How I Do It: Hawaii on a $1,000 Budget
The only state in the tropics, Hawaii is an island paradise 2,000 miles away from the U.S. mainland — and unsurprisingly, a tropical utopia built on lava is at the top of many travel lists.
A new GOBankingRates survey of more than 1,000 adults found that Americans would rather travel to Hawaii — Honolulu, specifically — than any other U.S. location if money weren’t a consideration. For context as to just how deeply Americans covet a trip to Hawaii, more than 40% chose the Aloha State compared to No. 2 New York City, which came in under 12%.
The trouble is that most people who plan to travel this summer intend to spend $1,000 or less — and three-figure budgets don’t get you far in the most expensive state in America.
But with the right plan, a trip to Hawaii on a $1,000 budget is within reach. Here’s how.
Not All Islands Are Created Equal — Do Your Homework
Hawaii is America’s only archipelago state. Get to know the different islands, their attractions and their costs before you book.
“To start, consider staying on a different island than the popular tourist destinations like Maui,” said Jason Eckhoff, CEO of BusinessClass.com. “For example, the island of Molokai is less crowded and has affordable accommodations.”
Lower-cost alternatives can be less expensive without being less appealing.
“Oahu is the most affordable Hawaiian island,” said Siera Duiser of Destinations to Explore.
The Hawaii Vacation Guide backs up that assertion, as well as Eckhoff’s regarding Maui’s higher prices.
“One of the best ways to visit Hawaii on a budget of $1,000 is to plan a visit to Waikiki Beach, but plan to stay a block or two off of the beach,” Duiser said. “[It] can be a significant cost-saver to take a short walk to the beach.”
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Let Your Island Pay For Itself
Once you zero in on your island of choice, remember that money can’t buy the things that make Hawaii the United States’ most sought-after vacation spot.
“The great thing about any Hawaiian island is that they all offer some incredible and free activities like rigorous hikes and secluded sandy beaches,” said Nick Mueller, director of operations at Hawaiian Islands.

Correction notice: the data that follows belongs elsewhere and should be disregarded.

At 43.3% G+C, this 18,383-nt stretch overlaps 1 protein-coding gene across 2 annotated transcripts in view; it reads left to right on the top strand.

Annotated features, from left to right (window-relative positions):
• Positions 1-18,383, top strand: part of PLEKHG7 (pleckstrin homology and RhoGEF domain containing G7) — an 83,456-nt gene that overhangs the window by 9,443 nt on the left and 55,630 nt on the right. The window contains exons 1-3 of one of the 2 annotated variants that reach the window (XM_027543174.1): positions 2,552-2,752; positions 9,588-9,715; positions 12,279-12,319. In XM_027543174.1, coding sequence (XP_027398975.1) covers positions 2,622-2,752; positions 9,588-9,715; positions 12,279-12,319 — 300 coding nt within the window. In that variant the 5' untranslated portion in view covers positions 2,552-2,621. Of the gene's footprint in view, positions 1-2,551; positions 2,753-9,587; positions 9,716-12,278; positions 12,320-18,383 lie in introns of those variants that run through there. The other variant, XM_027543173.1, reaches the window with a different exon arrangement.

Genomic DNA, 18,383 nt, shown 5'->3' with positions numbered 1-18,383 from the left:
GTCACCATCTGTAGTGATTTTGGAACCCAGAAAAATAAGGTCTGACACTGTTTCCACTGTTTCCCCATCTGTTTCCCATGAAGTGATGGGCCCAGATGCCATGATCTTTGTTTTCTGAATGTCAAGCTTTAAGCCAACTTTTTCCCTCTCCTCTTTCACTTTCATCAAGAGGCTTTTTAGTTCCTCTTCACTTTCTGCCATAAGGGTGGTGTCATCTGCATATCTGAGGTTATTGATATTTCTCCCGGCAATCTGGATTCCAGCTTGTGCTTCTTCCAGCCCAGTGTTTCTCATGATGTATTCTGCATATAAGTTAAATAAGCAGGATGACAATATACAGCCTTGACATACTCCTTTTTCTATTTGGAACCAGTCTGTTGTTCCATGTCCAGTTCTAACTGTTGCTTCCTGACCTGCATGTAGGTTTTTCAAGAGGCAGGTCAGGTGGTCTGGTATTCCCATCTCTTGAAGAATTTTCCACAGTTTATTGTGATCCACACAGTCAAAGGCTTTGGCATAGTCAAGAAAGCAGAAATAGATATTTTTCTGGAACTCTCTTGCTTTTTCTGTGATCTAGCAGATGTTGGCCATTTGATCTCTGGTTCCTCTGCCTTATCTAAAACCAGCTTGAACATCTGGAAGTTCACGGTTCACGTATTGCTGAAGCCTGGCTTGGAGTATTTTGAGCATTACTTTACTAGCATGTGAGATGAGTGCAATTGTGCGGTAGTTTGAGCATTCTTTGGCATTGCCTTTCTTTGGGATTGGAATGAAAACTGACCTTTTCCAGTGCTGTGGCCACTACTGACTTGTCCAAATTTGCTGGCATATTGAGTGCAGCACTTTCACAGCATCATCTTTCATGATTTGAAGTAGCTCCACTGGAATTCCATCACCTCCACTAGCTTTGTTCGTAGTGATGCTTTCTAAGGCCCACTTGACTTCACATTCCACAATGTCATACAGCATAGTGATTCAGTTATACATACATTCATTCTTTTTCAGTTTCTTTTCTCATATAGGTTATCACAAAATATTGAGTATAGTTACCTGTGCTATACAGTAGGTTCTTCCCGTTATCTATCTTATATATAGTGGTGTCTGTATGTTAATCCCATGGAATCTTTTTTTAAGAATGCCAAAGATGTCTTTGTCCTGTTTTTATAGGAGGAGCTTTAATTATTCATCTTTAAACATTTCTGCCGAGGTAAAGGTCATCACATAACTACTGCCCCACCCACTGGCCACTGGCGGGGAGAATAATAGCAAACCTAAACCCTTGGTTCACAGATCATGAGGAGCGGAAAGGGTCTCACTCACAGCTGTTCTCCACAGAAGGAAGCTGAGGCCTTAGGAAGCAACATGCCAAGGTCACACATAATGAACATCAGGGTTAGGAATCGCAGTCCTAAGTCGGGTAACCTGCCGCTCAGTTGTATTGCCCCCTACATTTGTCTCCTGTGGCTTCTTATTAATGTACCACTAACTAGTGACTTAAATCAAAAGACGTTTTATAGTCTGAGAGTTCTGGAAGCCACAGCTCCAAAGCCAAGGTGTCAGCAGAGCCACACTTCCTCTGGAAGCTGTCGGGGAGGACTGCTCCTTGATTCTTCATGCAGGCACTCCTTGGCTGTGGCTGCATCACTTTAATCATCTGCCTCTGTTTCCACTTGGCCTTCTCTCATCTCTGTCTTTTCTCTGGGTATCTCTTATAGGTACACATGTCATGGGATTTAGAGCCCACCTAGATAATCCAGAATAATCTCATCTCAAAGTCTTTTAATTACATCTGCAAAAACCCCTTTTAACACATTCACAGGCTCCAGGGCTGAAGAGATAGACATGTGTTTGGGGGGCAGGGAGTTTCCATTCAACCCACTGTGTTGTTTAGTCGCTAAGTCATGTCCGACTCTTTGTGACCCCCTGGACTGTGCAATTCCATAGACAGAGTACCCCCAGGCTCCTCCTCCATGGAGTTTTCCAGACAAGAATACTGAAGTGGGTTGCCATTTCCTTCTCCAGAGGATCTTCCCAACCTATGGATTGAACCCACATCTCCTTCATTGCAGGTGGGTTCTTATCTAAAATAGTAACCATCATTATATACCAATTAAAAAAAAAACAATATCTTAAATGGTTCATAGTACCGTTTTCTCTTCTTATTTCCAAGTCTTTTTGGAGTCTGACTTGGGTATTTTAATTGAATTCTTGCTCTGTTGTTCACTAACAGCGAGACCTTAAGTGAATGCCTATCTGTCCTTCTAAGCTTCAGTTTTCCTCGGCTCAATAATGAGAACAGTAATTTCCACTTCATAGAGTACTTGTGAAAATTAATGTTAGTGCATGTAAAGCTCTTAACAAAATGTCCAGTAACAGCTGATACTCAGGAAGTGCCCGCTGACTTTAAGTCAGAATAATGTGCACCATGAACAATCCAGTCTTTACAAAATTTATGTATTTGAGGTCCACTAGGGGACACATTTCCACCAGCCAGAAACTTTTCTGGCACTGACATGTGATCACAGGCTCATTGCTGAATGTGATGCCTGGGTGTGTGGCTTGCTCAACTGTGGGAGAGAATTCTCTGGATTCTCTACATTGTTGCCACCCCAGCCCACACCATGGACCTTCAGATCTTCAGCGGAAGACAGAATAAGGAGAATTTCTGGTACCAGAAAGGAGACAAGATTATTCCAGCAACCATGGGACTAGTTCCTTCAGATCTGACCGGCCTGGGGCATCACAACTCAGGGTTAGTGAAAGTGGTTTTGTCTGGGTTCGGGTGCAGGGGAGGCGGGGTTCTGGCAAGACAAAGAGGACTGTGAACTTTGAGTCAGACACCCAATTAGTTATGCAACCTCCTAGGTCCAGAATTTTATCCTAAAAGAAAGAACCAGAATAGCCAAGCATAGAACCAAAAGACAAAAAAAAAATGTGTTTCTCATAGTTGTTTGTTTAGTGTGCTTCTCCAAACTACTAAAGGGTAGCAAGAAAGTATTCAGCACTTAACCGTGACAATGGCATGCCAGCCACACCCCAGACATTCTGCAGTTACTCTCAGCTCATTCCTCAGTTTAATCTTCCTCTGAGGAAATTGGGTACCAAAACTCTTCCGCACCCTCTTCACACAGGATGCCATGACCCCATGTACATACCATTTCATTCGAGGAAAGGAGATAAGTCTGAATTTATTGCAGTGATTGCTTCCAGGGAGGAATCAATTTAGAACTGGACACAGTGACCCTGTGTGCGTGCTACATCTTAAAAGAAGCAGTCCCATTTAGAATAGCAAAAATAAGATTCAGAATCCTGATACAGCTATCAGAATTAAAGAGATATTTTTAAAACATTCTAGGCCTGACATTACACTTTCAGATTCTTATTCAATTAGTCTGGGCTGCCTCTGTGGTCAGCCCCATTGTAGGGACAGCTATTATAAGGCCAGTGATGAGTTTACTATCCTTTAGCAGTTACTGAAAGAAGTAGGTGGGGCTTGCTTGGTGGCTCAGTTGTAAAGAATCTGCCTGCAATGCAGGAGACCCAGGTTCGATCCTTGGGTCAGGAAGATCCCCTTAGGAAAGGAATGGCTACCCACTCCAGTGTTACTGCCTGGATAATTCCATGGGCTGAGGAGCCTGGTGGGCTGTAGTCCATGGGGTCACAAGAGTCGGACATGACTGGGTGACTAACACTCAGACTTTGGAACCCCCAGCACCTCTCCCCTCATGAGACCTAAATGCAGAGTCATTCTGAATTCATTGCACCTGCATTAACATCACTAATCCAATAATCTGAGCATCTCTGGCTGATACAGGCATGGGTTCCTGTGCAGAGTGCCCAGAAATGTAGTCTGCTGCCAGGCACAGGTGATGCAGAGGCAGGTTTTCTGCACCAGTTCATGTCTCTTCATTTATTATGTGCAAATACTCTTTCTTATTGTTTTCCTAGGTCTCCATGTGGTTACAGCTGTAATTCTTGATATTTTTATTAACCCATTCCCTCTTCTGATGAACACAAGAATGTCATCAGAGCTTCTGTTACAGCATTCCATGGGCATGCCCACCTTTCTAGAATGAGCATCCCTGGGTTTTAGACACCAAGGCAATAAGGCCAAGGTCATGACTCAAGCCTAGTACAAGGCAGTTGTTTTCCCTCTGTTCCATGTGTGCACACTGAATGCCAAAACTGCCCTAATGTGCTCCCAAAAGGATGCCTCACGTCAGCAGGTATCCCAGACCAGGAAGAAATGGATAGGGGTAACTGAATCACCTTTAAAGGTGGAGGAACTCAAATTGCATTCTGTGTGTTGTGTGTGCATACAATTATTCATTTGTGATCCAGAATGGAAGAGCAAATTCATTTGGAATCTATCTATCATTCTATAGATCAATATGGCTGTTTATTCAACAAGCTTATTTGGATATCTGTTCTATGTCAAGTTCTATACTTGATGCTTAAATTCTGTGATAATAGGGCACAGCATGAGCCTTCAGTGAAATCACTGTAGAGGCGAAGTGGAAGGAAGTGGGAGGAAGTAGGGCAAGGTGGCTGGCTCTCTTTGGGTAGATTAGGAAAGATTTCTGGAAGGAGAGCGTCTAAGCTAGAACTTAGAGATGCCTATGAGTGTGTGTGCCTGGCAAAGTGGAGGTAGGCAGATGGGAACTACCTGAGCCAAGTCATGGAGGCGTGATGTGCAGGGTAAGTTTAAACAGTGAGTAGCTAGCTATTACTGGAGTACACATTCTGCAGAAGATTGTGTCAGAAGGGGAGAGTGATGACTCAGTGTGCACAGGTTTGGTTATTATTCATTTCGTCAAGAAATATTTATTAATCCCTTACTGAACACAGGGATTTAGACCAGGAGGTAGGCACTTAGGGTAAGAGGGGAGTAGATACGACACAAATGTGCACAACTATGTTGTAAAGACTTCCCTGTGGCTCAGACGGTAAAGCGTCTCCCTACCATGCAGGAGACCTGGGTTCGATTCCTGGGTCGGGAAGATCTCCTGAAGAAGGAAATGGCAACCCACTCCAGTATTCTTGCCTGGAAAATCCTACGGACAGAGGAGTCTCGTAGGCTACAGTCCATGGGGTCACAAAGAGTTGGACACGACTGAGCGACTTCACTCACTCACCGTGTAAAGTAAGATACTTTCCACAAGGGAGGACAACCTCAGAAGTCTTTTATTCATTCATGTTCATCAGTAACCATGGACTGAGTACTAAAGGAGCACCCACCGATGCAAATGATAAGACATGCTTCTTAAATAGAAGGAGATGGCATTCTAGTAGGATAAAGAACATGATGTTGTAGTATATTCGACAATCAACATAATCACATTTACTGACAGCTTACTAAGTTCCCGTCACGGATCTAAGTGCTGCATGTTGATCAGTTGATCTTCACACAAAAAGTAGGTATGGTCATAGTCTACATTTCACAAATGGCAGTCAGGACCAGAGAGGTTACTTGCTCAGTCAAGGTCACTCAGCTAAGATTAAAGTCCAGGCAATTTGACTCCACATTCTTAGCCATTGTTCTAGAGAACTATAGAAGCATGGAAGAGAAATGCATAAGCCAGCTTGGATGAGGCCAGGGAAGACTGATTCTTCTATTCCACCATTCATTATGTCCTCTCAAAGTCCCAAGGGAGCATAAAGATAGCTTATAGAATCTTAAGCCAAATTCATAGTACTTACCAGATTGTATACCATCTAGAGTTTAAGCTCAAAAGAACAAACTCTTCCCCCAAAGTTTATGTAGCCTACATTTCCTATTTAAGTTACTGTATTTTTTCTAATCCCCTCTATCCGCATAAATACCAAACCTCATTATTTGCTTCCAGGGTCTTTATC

For example, if you do choose Oahu, you can watch surfers ride the Banzai Pipeline, observe sea turtles at Laniakea Beach, hike the Lanikai Pillbox or swim at Kailua Beach Park without spending a dime.
“After you enjoy the cheap and free activities, make sure that you also partake in some of the cheaper, local eateries,” said Mueller. “From street tacos to food trucks, some of the best food on the island is on the more inexpensive side.”
Get Close to Nature for a Night or Two
Maps Over Coffee editor Steve Warren and his wife spent their 10th anniversary on Maui on a very tight budget, even though that’s the most expensive island.
The trick is camping for a few nights. If you don’t mind roughing it between in-room stays, you’ll get the full tropical experience while cutting the cost of accommodations.
“If you are resourceful, there are some incredible campgrounds all over the island, both state parks and private land,” said Warren. “You can camp above the cliffs of Hana, or even at the top of Haleakala. It’s very crowded, but you will feel like you are swimming in the stars. That would give you a lodging budget of about $210 for a week. A $1,000 budget might be tight, but you will see a part of Hawaii that few people ever do.”
Warren’s examples deal with Maui, specifically, but every island offers similar versions.
Think Hard About Both the Month and Day You Book
After accommodations, airfare will be your biggest expense. Booking during the right time of year and the right day of the week can make all the difference.
“To start off the cost-cutting, plan on visiting during shoulder season,” said Besa Sumovic, founder of the Beaches and Babies travel blog. “For Hawaii, that’s from March to the beginning of May and September to mid-November.”
Just make sure not to book too far in advance for a trip this fall.
“Late summer is the best time to get better airfare to Hawaii, so we recommend booking in August over June or July,” said travel expert and CheapAir CEO Jeff Klee. “Tuesdays are typically the least expensive days to travel. In June, travelers can save $256 on average by flying on a Tuesday instead of a Friday. To save big on flights to Hawaii, flying mid-week is the most budget-friendly option.”
And set alerts to stay current while you’re waiting for your moment to pounce.
“Sign up for flight deal notifications so you’ll know when a deal comes out and book it as soon as you can,” said Sumovic. “I got a $188 direct flight from Oakland to Kauai this way.”
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